David R. Henderson  

My Visit to NASA

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Every fall quarter I teach an economics class to Executive MBA students by distance learning. For the first time, we have civilians in the program--in this case 5 students from NASA's Johnson Space Center in Houston.

When I teach 5 or more students in one location, I like to go there once in the quarter and teach in person. So, knowing that I would be in Dallas on Tuesday, I arranged to teach in Houston and broadcast from there on Wednesday.

Afterward, we all went out to dinner and, not surprisingly, the discussion turned to how to fund space exploration. I thought I had earned enough of their trust that I cautiously raised an issue. I told them that I remembered David Friedman having written about selling the moon rocks to raise funds for the Apollo program and that I thought it was a good idea. I thought I would get a lot of push-back but one of the students nodded her head in agreement. [I've asked her permission to mention her reaction.]

One of the other students then said, "I like that idea." He went on to advocate selling corporate sponsorships, advertising, etc. to help defray the cost. He said, "Picture a rocket going up into space with a big Coca-Cola or Nike logo on the side." I agreed with him that that made sense and I was delighted that he, a NASA employee who depended on taxpayer funding, had gone beyond what I advocated.

When I got back, I checked David Friedman's The Machinery of Freedom, written in 1973, and I found I had remembered correctly but incompletely. Remember in what follows to adjust for inflation and real growth in the U.S. economy in the last 39 years. In a short chapter titled, "What Might Have Been," David writes:

Most conservatives seem now to have accepted, and even embraced, the space program and with it the idea that the exploration of space can only be achieved by government. That idea is false. If had not been in such a hurry, we not only could have landed a man on the moon, we could have done it at a profit.

How? Perhaps as a television spectacular. The moon landing alone had an audience of 400 million. If pay TV were legal, that huge audience could have been charged several billion dollars for the series of shows leading up to, including, and following the landing. If the average viewer watched, altogether, twenty hours of Apollo programs, that would be about twenty-five cents an hour for the greatest show off earth.

After the landing everyone from Columbia Gas to Stouffers Foods tried to claim the credit. They could have been charged for the privilege. America's annual expenditure on advertising is about $20 billion. What company wouldn't give 10 percent of its advertising budget to be part of the biggest news story since the crucifixion?

The moon rocks, after being studied, could have been auctioned off. So could stamps cancelled on the moon. The astronauts could have staked out a modest territorial claim to everything within a hundred miles of the landing site and sold it. What would you pay for legal title to an acre of the moon? How about billboards on the moon--with a small freight and installation charge?



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COMMENTS (19 to date)
Tom E. Snyder writes:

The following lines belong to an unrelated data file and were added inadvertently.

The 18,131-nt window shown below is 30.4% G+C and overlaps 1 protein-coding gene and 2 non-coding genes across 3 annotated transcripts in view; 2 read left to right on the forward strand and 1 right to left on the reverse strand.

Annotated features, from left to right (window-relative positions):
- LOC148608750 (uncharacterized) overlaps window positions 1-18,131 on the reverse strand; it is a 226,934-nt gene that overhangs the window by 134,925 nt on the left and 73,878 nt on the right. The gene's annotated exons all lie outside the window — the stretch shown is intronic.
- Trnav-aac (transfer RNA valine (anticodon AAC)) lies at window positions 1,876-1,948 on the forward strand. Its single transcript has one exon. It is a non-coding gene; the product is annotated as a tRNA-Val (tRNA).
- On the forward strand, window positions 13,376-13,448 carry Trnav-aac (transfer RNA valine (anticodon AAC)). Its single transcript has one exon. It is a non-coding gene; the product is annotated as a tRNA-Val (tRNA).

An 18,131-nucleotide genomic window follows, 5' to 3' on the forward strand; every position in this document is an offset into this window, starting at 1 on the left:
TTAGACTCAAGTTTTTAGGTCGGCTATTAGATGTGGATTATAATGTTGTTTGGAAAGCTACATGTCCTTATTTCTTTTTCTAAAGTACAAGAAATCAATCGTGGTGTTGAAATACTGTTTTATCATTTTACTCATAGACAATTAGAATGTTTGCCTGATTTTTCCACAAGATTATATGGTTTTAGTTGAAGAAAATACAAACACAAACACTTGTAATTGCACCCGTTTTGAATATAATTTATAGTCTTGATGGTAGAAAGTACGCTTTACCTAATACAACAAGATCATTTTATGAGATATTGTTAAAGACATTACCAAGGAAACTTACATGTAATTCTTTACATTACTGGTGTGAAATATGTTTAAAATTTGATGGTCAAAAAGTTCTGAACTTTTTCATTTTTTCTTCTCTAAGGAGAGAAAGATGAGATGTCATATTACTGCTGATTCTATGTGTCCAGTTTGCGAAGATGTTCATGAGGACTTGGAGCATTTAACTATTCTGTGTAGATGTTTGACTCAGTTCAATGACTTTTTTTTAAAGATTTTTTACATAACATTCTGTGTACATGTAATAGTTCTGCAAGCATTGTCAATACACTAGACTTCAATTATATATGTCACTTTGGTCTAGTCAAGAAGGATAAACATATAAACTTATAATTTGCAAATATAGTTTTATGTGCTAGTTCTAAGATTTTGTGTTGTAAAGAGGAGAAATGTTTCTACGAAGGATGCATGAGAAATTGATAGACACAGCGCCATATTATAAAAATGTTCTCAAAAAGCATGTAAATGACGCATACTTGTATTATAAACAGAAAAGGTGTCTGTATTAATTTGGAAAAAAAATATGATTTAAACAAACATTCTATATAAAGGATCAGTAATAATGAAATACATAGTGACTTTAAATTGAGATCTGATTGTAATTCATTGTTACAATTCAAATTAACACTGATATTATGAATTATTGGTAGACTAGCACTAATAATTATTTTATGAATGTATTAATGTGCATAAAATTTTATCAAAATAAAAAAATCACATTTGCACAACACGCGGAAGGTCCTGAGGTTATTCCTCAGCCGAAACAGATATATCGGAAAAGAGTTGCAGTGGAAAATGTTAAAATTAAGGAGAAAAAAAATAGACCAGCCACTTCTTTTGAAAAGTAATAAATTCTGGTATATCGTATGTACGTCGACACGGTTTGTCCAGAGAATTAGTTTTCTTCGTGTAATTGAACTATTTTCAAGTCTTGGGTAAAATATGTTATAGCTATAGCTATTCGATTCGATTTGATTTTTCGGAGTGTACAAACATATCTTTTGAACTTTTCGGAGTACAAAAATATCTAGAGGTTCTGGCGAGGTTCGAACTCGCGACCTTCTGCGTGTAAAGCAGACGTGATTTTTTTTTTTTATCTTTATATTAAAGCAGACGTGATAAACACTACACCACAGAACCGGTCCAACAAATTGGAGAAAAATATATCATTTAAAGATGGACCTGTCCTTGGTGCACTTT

And sell sponsorships for astronauts, like the NASCAR racers. Cover those astronaut uniforms with sponsors names.

John Fembup writes:

B-b-b-b-but . . .

What about endangered species on the moon?

If any are discovered, they will surely be endangered. Just because none have been discovered does not mean they aren't there.

There goes private ownership and development of Moon Acres.

J Storrs Hall writes:

The Man Who Sold the Moon, by Robert A Heinlein

N. writes:

Incidentally, corporate sponsors will have nothing to do with endorsing or advertising anything that flies into space -- too risky. Sure, your company logo on the side of a hi-tech rocket sounds great, but think: what happens to your brand if it blows up on launch?

Maybe it won't be this way as space travel becomes safer and more commonplace (because of entrepreneurs with deep pockets and a dream), but it certainly is now.

Tim Worstall writes:

The man who sold the Moon indeed.

Legal title on the Moon? Cannot happen under the UN treaty on space exploration. Private property up there ain't allowed. It's a serious problem for companies like Planetary Resources. One I've raised with them (for a piece to come out soon) but not one they seem to be paying attention to.

Advertising on the side of a rocket? Been done by the Russians. Can't recall if it was Pepsi or Pizza Hut, but one or the other. It was particularly interesting to me that launch as part of the cash came to me. For some bizarre reason I'd ended up being paid to get the US export license for the radiation hardened chips necessary for the payload.

Hans B PUFAL writes:

The idea's been taken up to get to Mars :
mars-one.com

Simon writes:

I think concerns about the Outer Space Treaty forbidding private asteroid mining are overblown.

(The quotes here are only selected more relevant parts, not the whole treaty)

Sure, it does say:

The exploration and use of outer space, including the moon and other celestial bodies, shall be carried out for the benefit and in the interests of all countries, irrespective of their degree of economic or scientific development, and shall be the province of all mankind.

Outer space, including the moon and other celestial bodies, shall be free for exploration and use by all States without discrimination of any kind, on a basis of equality and in accordance with international law, and there shall be free access to all areas of celestial bodies.

But this is kind of vague language, and who's to say that private asteroid mining isn't ultimately in the interest of all states including the less developed? If spy satellites are allowed, surely asteroid mining is still more allowable? (I'm assuming "outer space" includes earth orbit here). Note that it explicitly says that "use" is allowed. Free access means no one can stop Planetary Resources or any other company from going there.

Outer space, including the moon and other celestial bodies, is not subject to national appropriation by claim of sovereignty, by means of use or occupation, or by any other means.
Is asteroid mining "national appropriation by means of use or occupation"? I'm no expert, but I'm guessing that since they made the Moon Treaty specifically include language forbidding prvate ownership and resource extraction, this language must not have been considered sufficient to forbid it.